“I Got Your Dog Mister!”
I miss the days of quoting movies.
American Film Institute’s Ranking: #65/100
Awards: Won the Big Five of Academy Awards (Best Picture, Director, Actor, Actress, Screenplay)
I worry about the lack of common rallying points in society that keep us culturally cohesive. There was a time where mass entertainment passed the gauntlet from one generation to the next due to limited selection. At 8pm, Nickelodeon turned into Nick At Night where I soaked up “I Love Lucy” and “The Brady Bunch” and was able to connect with grandparents or Aunts and Uncles.
That’s absent now; we can all branch out and end up on very unique and narrow twigs on the expansive trees of netflix, youtube, and hulu. We need some common humanity.
Enter Buffalo Bill.
I love to quote this movie. You want to bring a group of some well-rounded 30-50 somethings together? Pretend to be Hannibal Lector. What some cheap laughs? Start talking about putting the lotion on the skin. Maybe Silence of the Lambs can save us from these polarized times.
An FBI Trainee Clarice Starling (Jody Foster) gets the opportunity of a lifetime to interview renown clinical psychologist turned killer Hannibal Lecter (Anthony Hopkins) to try and solve a tricky case. Some serial killer is kidnapping girls, skinning them, and dropping them into the river. With the FBI at a loss, Clarice tries to tease out as much information from Hannibal as she can.
This begins a big game of cat and mouse. Hannibal starts to play 3d chess, manipulating Clarice and others to get out of jail.
Like any movie that I enjoy, there are usually multiple things going on to keep me interested.
What makes Hannibal so endearing?
During his escape from prison, we almost cheer for him. He is amazingly competent, and it is very easy to be wedded to that over the inept politicians, psychologists, and law enforcement agents. His superior intelligence is also endearing; what he says is IMPORTANT, so the few scenes he is in we pay attention.
He just happens to be a cannibal. Nobody’s perfect.
Jody Foster is Fun.
Hannibal is not the only person we are cheering on. Clarice, being a a rookie of sorts, is easy to support. Her innocence is something I wanted to protect, especially during her forays into the wretched particulars of the case. The only thing that separates her from Hannibal is that she is pure.
Except Clarice is extremely plucky; rather than needing to protect her, she needs to be unleashed.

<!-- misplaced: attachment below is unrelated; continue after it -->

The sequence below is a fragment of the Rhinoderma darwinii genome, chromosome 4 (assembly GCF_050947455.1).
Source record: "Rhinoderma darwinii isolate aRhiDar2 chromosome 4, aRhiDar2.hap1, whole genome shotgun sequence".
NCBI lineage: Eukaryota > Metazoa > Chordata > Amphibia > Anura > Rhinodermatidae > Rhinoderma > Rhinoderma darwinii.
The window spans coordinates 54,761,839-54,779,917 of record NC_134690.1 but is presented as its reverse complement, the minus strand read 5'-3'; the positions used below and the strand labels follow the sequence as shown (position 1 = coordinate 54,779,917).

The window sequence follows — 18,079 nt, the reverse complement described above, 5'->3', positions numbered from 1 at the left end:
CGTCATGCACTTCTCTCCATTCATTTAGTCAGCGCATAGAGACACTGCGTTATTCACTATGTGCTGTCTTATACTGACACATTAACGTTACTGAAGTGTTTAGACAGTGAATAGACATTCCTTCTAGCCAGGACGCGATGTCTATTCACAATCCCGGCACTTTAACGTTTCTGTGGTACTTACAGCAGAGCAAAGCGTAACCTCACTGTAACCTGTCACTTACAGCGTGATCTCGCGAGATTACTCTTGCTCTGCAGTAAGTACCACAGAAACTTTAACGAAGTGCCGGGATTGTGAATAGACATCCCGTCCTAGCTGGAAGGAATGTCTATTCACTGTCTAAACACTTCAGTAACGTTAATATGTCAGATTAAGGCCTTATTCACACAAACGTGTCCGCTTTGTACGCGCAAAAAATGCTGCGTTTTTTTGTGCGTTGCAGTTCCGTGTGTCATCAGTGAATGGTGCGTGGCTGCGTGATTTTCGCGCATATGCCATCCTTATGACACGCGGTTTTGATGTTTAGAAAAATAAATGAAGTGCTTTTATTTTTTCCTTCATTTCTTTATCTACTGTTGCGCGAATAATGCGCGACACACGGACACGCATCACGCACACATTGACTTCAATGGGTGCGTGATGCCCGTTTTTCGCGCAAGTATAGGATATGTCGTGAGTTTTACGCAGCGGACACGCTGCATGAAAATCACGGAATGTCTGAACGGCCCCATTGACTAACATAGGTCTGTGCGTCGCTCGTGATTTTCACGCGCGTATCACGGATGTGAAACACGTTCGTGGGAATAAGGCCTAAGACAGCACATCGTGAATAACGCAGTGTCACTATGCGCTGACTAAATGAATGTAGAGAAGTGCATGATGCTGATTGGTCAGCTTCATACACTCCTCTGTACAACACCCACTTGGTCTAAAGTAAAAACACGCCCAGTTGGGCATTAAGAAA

Thus, we have one of the best pairings in cinema fun. The best scenes in the movie are the ones where they are together. They actually make quite the crime solving duo. Too bad one of them lacks the necessary emotions to be a functioning person in society.
The Eclectic Pscyhopath
Where Hannibal Lector is relatable with the similar interests and debonair delivery, Buffalo Bill is somewhat harder to understand.
We’ve come a long way in our acceptance of transgender, cross-dressing, gender dysphoria, and more in the almost thirty years (30!) since this films release. While the subplot of someone not accepting their gender was probably enough evidence of mental illness on its own in 91, it is more of a regular plot note here. It’s important to understand Buffalo Bill, but I didn’t think it was the main prop used to explore his psychosis.
While Lector is displayed as relatable, Buffalo Bill is most definitely counter culture. His rare flares of normalcy make him even more despicable (like his affection towards his dog as he has people trapped in dry wells). He also has the best lines — hands down.
Great pick up lines found within.
Other People’s Takes:
- Embrace Your Geekness: “If you have not seen The Silence of the Lambs, this is the ultimate film of suspense and tension. The film contains a bunch of outstanding performances and some of the best direction you will ever see. It is an all-time classic and worth the re-watch any time.”
- In Their Own League: “There are very few films that flirt with perfection. “The Silence of the Lambs” is one of those. This is partly due to Jonathan Demme’s eerie resonance throughout, the apt camera work, and the malformation of horror, thriller, mystery and pure character drama.”
- The Twin Geeks: “The truth is we find him incredibly charming—not simply because Hopkins is charming—but because he connects to some deep-rooted part of our spirit that wants to understand him.”